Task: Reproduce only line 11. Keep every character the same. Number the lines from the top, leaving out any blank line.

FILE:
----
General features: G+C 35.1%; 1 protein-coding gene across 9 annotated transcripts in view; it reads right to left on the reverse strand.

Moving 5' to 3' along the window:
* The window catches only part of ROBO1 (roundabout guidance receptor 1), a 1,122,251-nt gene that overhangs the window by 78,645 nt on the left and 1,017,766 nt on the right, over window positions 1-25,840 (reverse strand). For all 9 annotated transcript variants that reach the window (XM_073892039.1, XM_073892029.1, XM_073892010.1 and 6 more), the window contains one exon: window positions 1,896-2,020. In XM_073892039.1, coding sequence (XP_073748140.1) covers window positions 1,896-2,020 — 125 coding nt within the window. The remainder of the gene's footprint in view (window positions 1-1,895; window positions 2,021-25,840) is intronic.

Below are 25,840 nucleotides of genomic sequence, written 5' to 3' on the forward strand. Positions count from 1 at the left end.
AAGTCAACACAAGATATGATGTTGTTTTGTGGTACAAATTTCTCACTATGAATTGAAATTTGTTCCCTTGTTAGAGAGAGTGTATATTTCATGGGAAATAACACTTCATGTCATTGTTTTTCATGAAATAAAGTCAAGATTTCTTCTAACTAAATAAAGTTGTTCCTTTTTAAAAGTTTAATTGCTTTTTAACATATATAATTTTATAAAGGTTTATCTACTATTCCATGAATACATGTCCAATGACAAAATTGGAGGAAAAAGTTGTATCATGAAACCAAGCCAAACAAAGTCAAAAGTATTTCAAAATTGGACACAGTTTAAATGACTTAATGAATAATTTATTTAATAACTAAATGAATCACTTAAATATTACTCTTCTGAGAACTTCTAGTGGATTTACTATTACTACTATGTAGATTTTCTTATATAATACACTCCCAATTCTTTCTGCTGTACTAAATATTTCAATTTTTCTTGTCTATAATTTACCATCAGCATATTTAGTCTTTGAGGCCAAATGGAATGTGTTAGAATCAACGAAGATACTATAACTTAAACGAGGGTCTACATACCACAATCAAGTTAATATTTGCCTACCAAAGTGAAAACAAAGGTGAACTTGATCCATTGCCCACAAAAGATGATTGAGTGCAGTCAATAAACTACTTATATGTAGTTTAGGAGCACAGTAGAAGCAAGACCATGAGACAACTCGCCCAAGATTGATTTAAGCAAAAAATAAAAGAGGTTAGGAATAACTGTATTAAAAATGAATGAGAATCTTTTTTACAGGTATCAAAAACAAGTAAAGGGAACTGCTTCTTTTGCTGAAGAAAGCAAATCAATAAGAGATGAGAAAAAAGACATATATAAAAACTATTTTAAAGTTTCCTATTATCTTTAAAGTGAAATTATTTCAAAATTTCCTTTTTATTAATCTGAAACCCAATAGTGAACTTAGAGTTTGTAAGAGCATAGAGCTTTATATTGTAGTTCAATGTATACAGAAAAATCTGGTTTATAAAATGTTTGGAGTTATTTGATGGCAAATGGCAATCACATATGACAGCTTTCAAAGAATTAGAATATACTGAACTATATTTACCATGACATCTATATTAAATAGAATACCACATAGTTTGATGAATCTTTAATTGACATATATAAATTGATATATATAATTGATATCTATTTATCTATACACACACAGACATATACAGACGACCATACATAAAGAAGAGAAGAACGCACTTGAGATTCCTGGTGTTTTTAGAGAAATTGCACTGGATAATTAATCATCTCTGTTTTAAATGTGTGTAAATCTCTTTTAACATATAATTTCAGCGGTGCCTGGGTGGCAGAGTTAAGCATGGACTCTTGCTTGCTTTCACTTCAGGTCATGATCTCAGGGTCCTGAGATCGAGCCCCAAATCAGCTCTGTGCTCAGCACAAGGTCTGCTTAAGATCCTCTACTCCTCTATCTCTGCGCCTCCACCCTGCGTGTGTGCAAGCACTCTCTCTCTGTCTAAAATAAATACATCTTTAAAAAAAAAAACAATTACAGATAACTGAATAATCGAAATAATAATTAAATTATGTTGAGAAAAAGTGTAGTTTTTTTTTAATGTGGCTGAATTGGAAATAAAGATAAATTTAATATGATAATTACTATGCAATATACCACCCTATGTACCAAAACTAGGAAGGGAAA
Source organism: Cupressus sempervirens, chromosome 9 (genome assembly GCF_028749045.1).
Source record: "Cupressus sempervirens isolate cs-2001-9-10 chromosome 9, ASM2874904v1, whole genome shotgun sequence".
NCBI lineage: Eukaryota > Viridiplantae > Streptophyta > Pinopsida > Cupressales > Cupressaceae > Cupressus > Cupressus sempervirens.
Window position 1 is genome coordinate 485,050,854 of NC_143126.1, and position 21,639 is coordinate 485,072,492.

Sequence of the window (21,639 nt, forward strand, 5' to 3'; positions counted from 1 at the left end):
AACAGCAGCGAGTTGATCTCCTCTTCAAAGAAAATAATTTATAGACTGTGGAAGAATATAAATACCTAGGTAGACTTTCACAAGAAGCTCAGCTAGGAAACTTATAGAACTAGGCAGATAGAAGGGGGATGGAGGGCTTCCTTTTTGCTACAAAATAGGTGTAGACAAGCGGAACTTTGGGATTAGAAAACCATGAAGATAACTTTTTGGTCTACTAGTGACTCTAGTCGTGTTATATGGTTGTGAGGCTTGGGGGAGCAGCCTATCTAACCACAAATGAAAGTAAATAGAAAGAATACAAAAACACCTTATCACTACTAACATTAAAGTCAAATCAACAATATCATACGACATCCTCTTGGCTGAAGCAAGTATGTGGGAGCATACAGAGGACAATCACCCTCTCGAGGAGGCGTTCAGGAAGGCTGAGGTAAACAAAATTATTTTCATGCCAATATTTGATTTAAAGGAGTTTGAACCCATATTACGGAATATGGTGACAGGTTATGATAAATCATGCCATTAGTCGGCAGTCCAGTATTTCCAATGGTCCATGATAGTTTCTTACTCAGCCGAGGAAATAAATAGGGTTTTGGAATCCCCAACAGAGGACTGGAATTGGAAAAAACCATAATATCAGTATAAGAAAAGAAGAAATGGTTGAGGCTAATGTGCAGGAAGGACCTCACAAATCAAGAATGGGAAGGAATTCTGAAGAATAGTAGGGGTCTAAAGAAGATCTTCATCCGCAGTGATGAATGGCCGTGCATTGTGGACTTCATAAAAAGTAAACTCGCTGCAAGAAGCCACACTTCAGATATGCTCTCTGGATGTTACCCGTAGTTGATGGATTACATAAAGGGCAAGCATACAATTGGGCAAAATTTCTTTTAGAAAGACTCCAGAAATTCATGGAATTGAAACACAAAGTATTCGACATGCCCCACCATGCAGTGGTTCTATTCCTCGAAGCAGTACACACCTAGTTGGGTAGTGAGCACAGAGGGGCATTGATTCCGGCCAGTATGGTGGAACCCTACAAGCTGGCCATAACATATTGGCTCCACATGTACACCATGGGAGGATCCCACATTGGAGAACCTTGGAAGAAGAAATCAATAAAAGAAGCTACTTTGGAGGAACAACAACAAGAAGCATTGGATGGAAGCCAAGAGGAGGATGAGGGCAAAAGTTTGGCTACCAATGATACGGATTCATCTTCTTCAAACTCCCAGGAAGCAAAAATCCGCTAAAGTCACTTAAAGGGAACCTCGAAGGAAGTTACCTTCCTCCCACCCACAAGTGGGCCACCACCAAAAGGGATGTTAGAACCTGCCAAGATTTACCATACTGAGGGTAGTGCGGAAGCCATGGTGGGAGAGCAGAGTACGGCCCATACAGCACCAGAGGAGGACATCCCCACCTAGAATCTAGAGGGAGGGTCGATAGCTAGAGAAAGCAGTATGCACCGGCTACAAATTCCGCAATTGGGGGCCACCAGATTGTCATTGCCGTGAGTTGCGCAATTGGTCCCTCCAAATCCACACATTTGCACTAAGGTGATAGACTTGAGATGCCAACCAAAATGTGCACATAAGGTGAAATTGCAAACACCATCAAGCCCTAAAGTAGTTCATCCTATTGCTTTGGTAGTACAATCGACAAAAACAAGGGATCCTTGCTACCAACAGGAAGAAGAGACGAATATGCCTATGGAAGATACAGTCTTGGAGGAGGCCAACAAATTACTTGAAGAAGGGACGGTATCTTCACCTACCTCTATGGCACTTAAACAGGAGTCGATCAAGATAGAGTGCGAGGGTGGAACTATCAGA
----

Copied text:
AACAGCAGCGAGTTGATCTCCTCTTCAAAGAAAATAATTTATAGACTGTGGAAGAATATAAATACCTAGGTAGACTTTCACAAGAAGCTCAGCTAGGAAACTTATAGAACTAGGCAGATAGAAGGGGGATGGAGGGCTTCCTTTTTGCTACAAAATAGGTGTAGACAAGCGGAACTTTGGGATTAGAAAACCATGAAGATAACTTTTTGGTCTACTAGTGACTCTAGTCGTGTTATATGGTTGTGAGGCTTGGGGGAGCAGCCTATCTAACCACAAATGAAAGTAAATAGAAAGAATACAAAAACACCTTATCACTACTAACATTAAAGTCAAATCAACAATATCATACGACATCCTCTTGGCTGAAGCAAGTATGTGGGAGCATACAGAGGACAATCACCCTCTCGAGGAGGCGTTCAGGAAGGCTGAGGTAAACAAAATTATTTTCATGCCAATATTTGATTTAAAGGAGTTTGAACCCATATTACGGAATATGGTGACAGGTTATGATAAATCATGCCATTAGTCGGCAGTCCAGTATTTCCAATGGTCCATGATAGTTTCTTACTCAGCCGAGGAAATAAATAGGGTTTTGGAATCCCCAACAGAGGACTGGAATTGGAAAAAACCATAATATCAGTATAAGAAAAGAAGAAATGGTTGAGGCTAATGTGCAGGAAGGACCTCACAAATCAAGAATGGGAAGGAATTCTGAAGAATAGTAGGGGTCTAAAGAAGATCTTCATCCGCAGTGATGAATGGCCGTGCATTGTGGACTTCATAAAAAGTAAACTCGCTGCAAGAAGCCACACTTCAGATATGCTCTCTGGATGTTACCCGTAGTTGATGGATTACATAAAGGGCAAGCATACAATTGGGCAAAATTTCTTTTAGAAAGACTCCAGAAATTCATGGAATTGAAACACAAAGTATTCGACATGCCCCACCATGCAGTGGTTCTATTCCTCGAAGCAGTACACACCTAGTTGGGTAGTGAGCACAGAGGGGCATTGATTCCGGCCAGTATGGTGGAACCCTACAAGCTGGCCATAACATATTGGCTCCACATGTACACCATGGGAGGATCCCACATTGGAGAACCTTGGAAGAAGAAATCAATAAAAGAAGCTACTTTGGAGGAACAACAACAAGAAGCATTGGATGGAAGCCAAGAGGAGGATGAGGGCAAAAGTTTGGCTACCAATGATACGGATTCATCTTCTTCAAACTCCCAGGAAGCAAAAATCCGCTAAAGTCACTTAAAGGGAACCTCGAAGGAAGTTACCTTCCTCCCACCCACAAGTGGGCCACCACCAAAAGGGATGTTAGAACCTGCCAAGATTTACCATACTGAGGGTAGTGCGGAAGCCATGGTGGGAGAGCAGAGTACGGCCCATACAGCACCAGAGGAGGACATCCCCACCTAGAATCTAGAGGGAGGGTCGATAGCTAGAGAAAGCAGTATGCACCGGCTACAAATTCCGCAATTGGGGGCCACCAGATTGTCATTGCCGTGAGTTGCGCAATTGGTCCCTCCAAATCCACACATTTGCACTAAGGTGATAGACTTGAGATGCCAACCAAAATGTGCACATAAGGTGAAATTGCAAACACCATCAAGCCCTAAAGTAGTTCATCCTATTGCTTTGGTAGTACAATCGACAAAAACAAGGGATCCTTGCTACCAACAGGAAGAAGAGACGAATATGCCTATGGAAGATACAGTCTTGGAGGAGGCCAACAAATTACTTGAAGAAGGGACGGTATCTTCACCTACCTCTATGGCACTTAAACAGGAGTCGATCAAGATAGAGTGCGAGGGTGGAACTATCAGA